By planning carefully and following through on her daily and weekly goals, Crystal was able to fulfill one of her goals for the semester. Although her exam scores were not as high as she had hoped, her consistently strong performance on writing assignments tipped her grade from a B+ to an A−. She was pleased to have earned a high grade in one of the required courses for her major. She was also glad to have gotten the most out of an introductory course that would help her become an effective teacher.
How does Crystal’s experience relate to your own post-secondary educational experience?
To do well in the post-secondary environment, it is important to stay focused on how your day-to-day actions determine your long-term success. You may not have defined your career goals or chosen a major yet. Even so, you surely have some overarching goals for what you want out of your studies to expand your career options, to increase your earning power, or just to learn something new. In time, you will define your long-term goals more explicitly. Doing solid, steady work, day by day and week by week, will help you meet those goals.
With your group, discuss the following issues and questions:
Introduce yourself: Who are you? Why are you taking the course? Where are you living now?
- How do you feel about writing in general? (You will not be judged on this.)
- Identify one long-term goal you would like to have achieved by the time you complete your diploma or degree. For instance, you might want a particular job in your field.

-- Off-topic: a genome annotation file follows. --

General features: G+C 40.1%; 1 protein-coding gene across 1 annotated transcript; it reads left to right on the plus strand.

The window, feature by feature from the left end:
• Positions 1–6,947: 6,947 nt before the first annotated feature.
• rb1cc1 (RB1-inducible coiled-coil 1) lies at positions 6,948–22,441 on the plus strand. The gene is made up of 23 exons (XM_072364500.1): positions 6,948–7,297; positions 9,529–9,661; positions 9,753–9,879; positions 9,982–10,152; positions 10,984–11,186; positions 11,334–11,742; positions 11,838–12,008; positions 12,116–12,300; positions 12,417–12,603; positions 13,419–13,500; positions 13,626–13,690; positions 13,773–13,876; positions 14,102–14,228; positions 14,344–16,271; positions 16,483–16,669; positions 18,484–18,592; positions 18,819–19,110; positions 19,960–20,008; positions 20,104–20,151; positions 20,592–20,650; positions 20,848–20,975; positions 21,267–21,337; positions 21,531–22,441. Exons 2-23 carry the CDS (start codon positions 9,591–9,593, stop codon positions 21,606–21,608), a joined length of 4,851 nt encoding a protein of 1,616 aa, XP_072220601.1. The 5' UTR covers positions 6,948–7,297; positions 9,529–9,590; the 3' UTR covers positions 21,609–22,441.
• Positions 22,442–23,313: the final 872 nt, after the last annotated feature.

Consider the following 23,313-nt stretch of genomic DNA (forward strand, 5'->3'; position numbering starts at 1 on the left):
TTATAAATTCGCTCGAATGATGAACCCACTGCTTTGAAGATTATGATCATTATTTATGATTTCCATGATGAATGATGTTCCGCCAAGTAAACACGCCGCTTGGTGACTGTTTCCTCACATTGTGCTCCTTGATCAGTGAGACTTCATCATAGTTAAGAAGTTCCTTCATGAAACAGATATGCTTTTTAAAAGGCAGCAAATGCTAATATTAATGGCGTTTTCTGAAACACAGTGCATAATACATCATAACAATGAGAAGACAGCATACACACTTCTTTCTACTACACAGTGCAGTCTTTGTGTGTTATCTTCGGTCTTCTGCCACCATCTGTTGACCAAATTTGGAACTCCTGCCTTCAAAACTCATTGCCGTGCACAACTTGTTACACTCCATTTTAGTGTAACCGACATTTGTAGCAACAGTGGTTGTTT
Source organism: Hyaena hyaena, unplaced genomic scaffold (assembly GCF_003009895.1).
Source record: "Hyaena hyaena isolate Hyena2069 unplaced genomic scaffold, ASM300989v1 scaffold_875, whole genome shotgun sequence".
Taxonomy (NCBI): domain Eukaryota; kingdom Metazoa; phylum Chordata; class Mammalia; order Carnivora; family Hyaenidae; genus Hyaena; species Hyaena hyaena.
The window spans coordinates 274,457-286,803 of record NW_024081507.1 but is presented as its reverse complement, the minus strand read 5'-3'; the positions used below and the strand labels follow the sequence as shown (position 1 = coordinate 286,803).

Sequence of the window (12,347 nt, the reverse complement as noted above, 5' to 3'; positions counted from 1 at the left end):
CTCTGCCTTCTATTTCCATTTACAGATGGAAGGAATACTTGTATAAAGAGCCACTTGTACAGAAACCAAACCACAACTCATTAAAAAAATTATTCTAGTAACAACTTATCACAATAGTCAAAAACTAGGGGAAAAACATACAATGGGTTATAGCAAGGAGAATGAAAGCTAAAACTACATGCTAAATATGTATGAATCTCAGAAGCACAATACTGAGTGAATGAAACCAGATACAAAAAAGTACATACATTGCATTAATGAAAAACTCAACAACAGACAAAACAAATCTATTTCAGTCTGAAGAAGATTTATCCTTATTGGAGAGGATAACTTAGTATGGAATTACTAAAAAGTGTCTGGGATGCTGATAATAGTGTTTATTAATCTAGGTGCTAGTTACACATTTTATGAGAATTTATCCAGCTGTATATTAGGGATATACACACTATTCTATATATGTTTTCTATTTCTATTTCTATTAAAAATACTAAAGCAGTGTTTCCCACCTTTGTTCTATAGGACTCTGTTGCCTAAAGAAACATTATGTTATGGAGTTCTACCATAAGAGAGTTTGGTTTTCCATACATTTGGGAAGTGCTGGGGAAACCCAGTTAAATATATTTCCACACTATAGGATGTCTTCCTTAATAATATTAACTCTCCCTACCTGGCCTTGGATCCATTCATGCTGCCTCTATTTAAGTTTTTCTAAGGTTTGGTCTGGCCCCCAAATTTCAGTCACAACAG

- Identify one semester goal that will help you fulfill the long-term goal you just set.
- Review Table 1.1, High School versus Post-Secondary Assignments and answer the following questions:
- In what ways do you think post-secondary education will be rewarding for you as a learner?
- What aspects of post-secondary education do you expect to find most challenging?
- What changes do you think you might have to make in your life to ensure your success in a post-secondary learning environment?
Your post-secondary courses will sharpen both your reading and your writing skills. Most of your writing assignments—from brief response papers to in-depth research projects—will depend on your understanding of course reading assignments or related readings you do on your own. And it is difficult, if not impossible, to write effectively about a text that you have not understood. Even when you do understand the reading, it can be hard to write about it if you do not feel personally engaged with the ideas discussed.
This section discusses strategies you can use to get the most out of your reading assignments. These strategies fall into three broad categories:
- Planning strategies to help you manage your reading assignments
- Comprehension strategies to help you understand the material
- Active reading strategies to take your understanding to a higher and deeper level
Planning Your Reading
Have you ever stayed up all night cramming just before an exam? Or found yourself skimming a detailed memo from your boss five minutes before a crucial meeting? The first step in handling your reading successfully is planning. This involves both managing your time and setting a clear purpose for your reading.
Managing Your Reading Time
You will learn more detailed strategies for time management in Section 1.2: Developing Study Skills, but for now, focus on setting aside enough time for reading and breaking your assignments into manageable chunks. For example, if you are assigned a 70-page chapter to read for next week’s class, try not to wait until the night before to get started. Give yourself at least a few days and tackle one section at a time.